Here's what you do:
1. Go to the website at http://www.chessnetwork.com/ncn/acfmain.htm
2. Find the "box" titled "Want to receive the ACF Bulletin?" It's near the top of the page, but you might need to scroll down a little.
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4. Click the "Submit" button.
5. That's it!
It should only take a moment, so please register. It will make my life much easier and greatly improve the distribution of the Bulletin. If you're not sure whether you have already registered, try anyway. A message will appear telling you if you're already registered. Also, there seems to be a problem for people using Netscape browsers. I've checked the page and can't work out what the problem is, unfortunately. If you're a Netscape user and the page won't work, please email me your details (name, state, email address).
And remember, I'll be shifting to the new system soon - so time's running out! If you haven't registered by then, you won't receive the Bulletin.
A strong field has been assembled:
1. Haydn Barber (2290 FIDE/2228 ACF)
2. Michael Wilkins (2274/2048)
3. Stewart Byrne (2220/2096)
4. Michael Horstmann (2212)
5. Tristan Boyd (2136)
6. Adam Haasse (2104)
7. Jay Lakner (1995)
8. Mike Partis (1990)
9. Stephen Phillip (1926)
10. Andrew Hardegan (1771; 1st Midland Challengers 2002)
We hope to run updates on the progress in the tournament as it plays out. Thanks to the tireless organiser, Rob Maris, for the information.
There's also a FIDE-rated event starting at Graeme Gardiner's Chess Centre on the Queensland Gold Coast.
Leading final scores (56 players including 4 rated above
2100, 7 rounds):
6.0 G.Lane, J.Tan
5.5 B.Jones, M.Van Renan 5.5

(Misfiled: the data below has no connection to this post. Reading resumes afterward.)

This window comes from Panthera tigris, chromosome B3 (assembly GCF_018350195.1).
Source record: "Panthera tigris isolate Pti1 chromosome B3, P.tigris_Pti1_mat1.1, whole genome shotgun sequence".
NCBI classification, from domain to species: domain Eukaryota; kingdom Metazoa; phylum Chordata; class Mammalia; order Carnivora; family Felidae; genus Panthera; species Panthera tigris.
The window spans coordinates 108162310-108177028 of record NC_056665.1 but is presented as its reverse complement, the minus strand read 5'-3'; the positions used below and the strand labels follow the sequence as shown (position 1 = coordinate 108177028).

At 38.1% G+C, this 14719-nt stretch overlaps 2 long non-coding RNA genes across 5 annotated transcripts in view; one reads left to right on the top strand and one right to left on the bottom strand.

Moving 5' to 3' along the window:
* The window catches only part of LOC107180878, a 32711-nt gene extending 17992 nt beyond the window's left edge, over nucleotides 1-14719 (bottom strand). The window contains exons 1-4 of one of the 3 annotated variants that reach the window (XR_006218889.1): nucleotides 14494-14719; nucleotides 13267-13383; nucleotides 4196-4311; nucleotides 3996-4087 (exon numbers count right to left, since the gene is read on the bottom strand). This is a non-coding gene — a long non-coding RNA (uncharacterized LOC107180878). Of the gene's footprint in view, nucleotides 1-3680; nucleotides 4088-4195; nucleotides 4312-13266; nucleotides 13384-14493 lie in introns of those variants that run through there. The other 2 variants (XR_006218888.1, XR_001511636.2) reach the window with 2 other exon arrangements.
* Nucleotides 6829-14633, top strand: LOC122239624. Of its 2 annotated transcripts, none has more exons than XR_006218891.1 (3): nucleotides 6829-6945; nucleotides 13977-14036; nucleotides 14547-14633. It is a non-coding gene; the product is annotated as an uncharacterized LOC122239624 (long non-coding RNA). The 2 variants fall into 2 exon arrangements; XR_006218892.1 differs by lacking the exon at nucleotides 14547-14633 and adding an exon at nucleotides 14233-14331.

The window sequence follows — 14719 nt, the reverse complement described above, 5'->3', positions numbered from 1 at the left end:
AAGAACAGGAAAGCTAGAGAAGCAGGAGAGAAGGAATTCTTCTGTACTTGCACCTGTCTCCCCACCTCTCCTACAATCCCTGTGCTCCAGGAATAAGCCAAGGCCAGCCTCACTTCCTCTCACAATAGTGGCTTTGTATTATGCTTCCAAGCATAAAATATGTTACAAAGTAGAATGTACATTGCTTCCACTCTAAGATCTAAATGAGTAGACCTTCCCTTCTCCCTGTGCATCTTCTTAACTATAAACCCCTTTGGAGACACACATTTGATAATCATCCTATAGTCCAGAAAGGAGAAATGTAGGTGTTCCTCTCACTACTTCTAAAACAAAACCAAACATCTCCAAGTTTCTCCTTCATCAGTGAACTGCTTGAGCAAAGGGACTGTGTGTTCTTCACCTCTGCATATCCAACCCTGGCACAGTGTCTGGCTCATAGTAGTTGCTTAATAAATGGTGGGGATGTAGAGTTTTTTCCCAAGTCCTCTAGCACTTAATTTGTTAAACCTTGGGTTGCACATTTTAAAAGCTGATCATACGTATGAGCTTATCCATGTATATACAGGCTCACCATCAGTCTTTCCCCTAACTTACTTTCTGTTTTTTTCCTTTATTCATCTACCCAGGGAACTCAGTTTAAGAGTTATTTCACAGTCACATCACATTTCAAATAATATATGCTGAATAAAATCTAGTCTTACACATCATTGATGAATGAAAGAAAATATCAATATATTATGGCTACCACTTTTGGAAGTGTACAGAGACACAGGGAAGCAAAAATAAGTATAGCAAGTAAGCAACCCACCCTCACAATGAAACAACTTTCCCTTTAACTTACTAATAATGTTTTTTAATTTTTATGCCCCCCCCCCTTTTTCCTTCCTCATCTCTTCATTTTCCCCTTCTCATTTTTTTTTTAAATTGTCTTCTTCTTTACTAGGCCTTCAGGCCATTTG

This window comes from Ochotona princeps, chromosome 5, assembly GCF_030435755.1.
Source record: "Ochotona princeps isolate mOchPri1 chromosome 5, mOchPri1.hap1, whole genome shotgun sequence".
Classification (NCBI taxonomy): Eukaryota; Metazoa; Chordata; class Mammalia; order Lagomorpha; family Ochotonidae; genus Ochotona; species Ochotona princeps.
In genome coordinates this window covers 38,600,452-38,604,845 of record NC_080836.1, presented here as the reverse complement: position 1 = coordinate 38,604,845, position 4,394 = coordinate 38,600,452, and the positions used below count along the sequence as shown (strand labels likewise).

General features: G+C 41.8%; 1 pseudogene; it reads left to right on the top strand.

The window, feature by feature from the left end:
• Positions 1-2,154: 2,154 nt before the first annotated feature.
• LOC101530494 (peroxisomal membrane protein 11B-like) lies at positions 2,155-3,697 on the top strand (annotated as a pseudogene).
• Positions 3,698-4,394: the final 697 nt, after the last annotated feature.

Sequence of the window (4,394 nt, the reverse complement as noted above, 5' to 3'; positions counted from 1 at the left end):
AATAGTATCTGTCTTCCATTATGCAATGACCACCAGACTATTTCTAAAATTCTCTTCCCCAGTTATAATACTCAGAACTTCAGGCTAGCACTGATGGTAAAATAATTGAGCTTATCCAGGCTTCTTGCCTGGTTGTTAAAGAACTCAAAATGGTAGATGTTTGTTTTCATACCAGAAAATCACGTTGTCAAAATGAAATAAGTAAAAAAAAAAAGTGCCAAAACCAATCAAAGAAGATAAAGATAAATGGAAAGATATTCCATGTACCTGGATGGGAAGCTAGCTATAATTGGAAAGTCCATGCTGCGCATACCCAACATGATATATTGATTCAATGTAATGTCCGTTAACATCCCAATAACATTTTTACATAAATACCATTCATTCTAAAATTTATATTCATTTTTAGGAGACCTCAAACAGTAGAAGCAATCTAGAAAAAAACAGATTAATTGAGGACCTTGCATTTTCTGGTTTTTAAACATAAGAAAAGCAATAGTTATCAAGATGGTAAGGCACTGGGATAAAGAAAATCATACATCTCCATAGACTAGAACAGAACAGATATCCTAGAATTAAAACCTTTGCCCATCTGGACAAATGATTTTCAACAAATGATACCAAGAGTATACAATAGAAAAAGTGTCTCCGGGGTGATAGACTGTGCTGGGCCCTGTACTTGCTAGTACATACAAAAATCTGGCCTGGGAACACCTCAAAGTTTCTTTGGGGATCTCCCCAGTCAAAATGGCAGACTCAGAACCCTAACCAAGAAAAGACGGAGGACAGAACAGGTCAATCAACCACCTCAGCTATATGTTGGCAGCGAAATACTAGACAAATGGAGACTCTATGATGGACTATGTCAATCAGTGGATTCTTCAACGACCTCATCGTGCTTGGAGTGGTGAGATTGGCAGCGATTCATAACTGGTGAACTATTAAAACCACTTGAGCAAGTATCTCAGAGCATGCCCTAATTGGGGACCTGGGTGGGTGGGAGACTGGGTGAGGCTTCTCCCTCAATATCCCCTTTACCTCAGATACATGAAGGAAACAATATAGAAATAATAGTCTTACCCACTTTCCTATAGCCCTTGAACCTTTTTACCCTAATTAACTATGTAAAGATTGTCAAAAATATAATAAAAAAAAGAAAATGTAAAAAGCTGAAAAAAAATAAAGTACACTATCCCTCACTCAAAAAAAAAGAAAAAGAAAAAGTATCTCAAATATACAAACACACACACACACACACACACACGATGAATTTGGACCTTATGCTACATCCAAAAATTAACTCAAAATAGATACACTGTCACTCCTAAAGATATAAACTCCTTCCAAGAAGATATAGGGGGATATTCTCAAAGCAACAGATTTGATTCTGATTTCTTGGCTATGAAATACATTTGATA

- Thanks to Peter Parr for the info.
Place Name Feder Rtg Loc Score Progr. M-Buch. Buch. 1 Castor, David NSW 1788 6 27.0 21.0 29.5 2 Stead, Kerry NSW 1981 5.5 19.5 19.5 27.0 3-4 Keuning, Anthony V NSW 1517 5 18.0 17.5 25.5 Brown, Phillip NSW 1537 5 15.0 17.0 23.0 5-6 Tankel, Alan NSW 1927 4.5 21.5 20.0 28.5 Varela, Peter NSW 1637 4.5 20.5 20.5 29.5 7-10 Clarke, Gilbert NSW 1477 4 19.0 20.0 27.0 Dickson, Ian C NSW 1654 4 14.0 19.5 26.5 Ross, Bill NSW 1349 4 13.0 16.0 23.0 Lukic, Mick NSW 1472 4 12.0 16.0 22.5 11-13 O'Riordan, Bernard NSW 1629 3.5 17.5 17.5 24.0 Dick, David W NSW 2026 3.5 16.5 20.5 28.0 Weltner, Michael NSW 1474 3.5 11.0 15.5 21.5 14-16 Gray, David Peter H QLD 1249 3 15.0 21.0 27.5 Parr, Bruce NSW 992 3 10.0 14.5 20.5 Losh, Gary NSW 1376 3 9.0 15.0 22.0 17 Tkac, Miloslav NSW 1380 2.5 11.0 19.0 24.5 18-19 Northover, Shane NSW 796 2 9.0 18.5 24.5 Van Renen, Mike NSW 1932 2 9.0 12.5 20.0 20-22 Lane, Endel NSW 1431 1.5 8.5 17.0 23.5 Wilks, Eric NSW 1029 1.5 4.5 13.5 18.0 Brown, Matt NSW 1.5 3.5 16.0 21.0
Here's the correct link: http://www.aph.gov.au/hansard/reps/dailys/dr060203.pdf
and the chess centre Official site
And here's the text of the speech:
Mudgeeraba Chess Centre
Mrs MAY (McPherson) (5.50 p.m.)
A very exciting opening happened on the Gold Coast earlier this week.
Graeme and Wendy Gardiner officially opened a state-of-the-art chess centre.
It is the first of its kind in Australia, and I am proud to say that the centre is located in Mudgeeraba in the electorate of McPherson.
This opening is the culmination of 12 years of commitment and dedication by Graeme.
It has been his dream for many years to purpose build a chess centre to meet the growing demand on the Gold Coast and, indeed, nationally for a centre such as this.